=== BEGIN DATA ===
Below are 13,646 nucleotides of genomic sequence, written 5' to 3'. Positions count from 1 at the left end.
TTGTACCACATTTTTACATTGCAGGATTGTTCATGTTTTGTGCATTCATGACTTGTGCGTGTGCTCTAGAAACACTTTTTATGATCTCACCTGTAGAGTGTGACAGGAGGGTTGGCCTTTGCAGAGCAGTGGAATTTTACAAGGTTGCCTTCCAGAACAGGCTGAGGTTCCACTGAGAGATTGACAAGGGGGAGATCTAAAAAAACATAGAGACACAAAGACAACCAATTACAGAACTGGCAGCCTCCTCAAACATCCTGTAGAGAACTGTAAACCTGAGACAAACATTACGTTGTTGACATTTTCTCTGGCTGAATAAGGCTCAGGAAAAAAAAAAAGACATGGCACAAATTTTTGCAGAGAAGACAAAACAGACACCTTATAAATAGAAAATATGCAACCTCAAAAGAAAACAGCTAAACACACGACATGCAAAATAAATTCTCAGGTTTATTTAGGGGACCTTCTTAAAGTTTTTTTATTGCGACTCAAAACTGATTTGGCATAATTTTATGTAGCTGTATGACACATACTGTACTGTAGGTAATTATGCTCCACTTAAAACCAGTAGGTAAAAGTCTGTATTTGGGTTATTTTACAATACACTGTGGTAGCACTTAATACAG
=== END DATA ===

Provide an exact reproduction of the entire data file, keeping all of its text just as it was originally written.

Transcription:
Below are 13,646 nucleotides of genomic sequence, written 5' to 3'. Positions count from 1 at the left end.
TTGTACCACATTTTTACATTGCAGGATTGTTCATGTTTTGTGCATTCATGACTTGTGCGTGTGCTCTAGAAACACTTTTTATGATCTCACCTGTAGAGTGTGACAGGAGGGTTGGCCTTTGCAGAGCAGTGGAATTTTACAAGGTTGCCTTCCAGAACAGGCTGAGGTTCCACTGAGAGATTGACAAGGGGGAGATCTAAAAAAACATAGAGACACAAAGACAACCAATTACAGAACTGGCAGCCTCCTCAAACATCCTGTAGAGAACTGTAAACCTGAGACAAACATTACGTTGTTGACATTTTCTCTGGCTGAATAAGGCTCAGGAAAAAAAAAAAGACATGGCACAAATTTTTGCAGAGAAGACAAAACAGACACCTTATAAATAGAAAATATGCAACCTCAAAAGAAAACAGCTAAACACACGACATGCAAAATAAATTCTCAGGTTTATTTAGGGGACCTTCTTAAAGTTTTTTTATTGCGACTCAAAACTGATTTGGCATAATTTTATGTAGCTGTATGACACATACTGTACTGTAGGTAATTATGCTCCACTTAAAACCAGTAGGTAAAAGTCTGTATTTGGGTTATTTTACAATACACTGTGGTAGCACTTAATACAG